For thirteen violent months in the 1930s, John Dillinger and his gang swept through the Midwest. The criminals of the Depression robbed almost at will, as the Indiana State Police had only forty-one members, including clerks and typists. Dillinger’s daring escapes at Crown Point jail or through the withering machine gun fire of FBI agents at Little Bohemia Lodge, along with his countless bank robberies, excited the imagination of a despondent country. He eluded the lawmen of a half-dozen states and the growing power of the FBI, earning him the dubious honor of Public Enemy Number One and captivating Americans to the present day.
His brief but significant career is vividly chronicled here in extraordinary detail, as is the entire outlaw era of Baby Face Nelson, Bonnie and Clyde, Ma Barker, and Machine Gun Kelly. John Toland conducted hundreds of interviews; his research took him through thirty-four states, into the cells where Dillinger was confined, and into every bank he robbed.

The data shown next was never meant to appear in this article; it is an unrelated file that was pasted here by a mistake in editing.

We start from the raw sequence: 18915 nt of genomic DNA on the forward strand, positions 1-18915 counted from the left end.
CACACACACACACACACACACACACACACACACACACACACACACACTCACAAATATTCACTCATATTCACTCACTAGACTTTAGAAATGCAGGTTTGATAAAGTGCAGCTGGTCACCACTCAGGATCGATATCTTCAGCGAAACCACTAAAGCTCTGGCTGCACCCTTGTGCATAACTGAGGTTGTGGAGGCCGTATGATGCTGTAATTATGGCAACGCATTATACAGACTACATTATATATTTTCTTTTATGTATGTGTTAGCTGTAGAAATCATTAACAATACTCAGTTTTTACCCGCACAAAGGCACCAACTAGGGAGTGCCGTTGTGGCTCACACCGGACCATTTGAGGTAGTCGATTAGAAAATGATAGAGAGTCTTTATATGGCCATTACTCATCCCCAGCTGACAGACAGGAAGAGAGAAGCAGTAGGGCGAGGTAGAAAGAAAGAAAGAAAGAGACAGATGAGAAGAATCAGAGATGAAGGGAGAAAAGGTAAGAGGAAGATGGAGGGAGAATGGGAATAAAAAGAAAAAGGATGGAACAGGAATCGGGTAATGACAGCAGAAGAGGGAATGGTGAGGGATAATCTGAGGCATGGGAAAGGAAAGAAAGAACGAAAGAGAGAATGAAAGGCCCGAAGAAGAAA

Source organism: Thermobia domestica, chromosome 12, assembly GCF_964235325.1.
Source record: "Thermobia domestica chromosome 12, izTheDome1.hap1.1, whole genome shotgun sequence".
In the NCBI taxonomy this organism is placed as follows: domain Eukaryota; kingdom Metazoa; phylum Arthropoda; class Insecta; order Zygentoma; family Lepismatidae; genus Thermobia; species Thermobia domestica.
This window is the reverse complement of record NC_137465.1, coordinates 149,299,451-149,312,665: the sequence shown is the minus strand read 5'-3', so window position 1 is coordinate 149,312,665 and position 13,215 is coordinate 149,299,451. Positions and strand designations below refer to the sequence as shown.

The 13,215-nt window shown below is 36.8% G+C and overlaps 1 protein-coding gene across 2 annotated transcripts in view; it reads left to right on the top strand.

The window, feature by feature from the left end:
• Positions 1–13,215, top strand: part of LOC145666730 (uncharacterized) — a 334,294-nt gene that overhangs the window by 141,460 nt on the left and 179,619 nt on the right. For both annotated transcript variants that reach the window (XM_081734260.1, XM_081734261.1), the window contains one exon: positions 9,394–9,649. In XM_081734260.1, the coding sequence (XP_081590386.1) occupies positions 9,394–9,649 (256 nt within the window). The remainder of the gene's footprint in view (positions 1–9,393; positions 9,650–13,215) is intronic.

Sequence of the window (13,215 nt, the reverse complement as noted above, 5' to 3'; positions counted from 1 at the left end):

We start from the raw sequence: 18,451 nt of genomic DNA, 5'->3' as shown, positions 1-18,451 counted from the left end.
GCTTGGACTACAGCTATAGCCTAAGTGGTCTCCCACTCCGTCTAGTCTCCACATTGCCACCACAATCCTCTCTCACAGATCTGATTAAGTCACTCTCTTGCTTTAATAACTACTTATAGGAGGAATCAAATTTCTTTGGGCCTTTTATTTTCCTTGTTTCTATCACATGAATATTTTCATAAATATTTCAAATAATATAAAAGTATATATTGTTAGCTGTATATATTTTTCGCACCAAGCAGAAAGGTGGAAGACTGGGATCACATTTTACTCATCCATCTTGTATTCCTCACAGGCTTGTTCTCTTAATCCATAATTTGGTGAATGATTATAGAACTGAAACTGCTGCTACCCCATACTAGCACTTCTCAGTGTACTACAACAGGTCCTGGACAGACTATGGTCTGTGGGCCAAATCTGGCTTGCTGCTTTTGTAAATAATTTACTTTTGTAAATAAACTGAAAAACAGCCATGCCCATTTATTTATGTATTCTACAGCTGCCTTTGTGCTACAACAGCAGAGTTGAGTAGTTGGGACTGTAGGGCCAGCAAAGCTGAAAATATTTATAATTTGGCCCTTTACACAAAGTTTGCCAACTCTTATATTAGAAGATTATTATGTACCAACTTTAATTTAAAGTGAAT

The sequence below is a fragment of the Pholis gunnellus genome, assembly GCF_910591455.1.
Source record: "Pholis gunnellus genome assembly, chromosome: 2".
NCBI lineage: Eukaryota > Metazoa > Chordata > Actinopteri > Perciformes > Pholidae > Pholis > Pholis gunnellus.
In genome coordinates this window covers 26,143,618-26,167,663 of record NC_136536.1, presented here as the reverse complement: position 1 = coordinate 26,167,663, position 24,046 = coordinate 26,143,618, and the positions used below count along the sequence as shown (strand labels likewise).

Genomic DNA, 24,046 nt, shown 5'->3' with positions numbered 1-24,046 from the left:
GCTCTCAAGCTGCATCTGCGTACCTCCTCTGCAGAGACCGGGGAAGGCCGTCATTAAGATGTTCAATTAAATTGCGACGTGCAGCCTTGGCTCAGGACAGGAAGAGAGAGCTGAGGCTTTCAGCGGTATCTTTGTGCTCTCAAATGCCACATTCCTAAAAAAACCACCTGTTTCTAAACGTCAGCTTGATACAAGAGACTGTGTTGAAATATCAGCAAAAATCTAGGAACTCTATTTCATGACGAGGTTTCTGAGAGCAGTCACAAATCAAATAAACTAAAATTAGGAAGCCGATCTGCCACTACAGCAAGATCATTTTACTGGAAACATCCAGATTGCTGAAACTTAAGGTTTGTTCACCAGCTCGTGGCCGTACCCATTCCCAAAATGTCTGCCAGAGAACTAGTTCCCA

The Dillinger Days is the inside account of a desperate and determined war between the law and the lawless, a struggle that did not end until a unique set of circumstances led to Dillinger’s bloody death outside a Chicago movie house.
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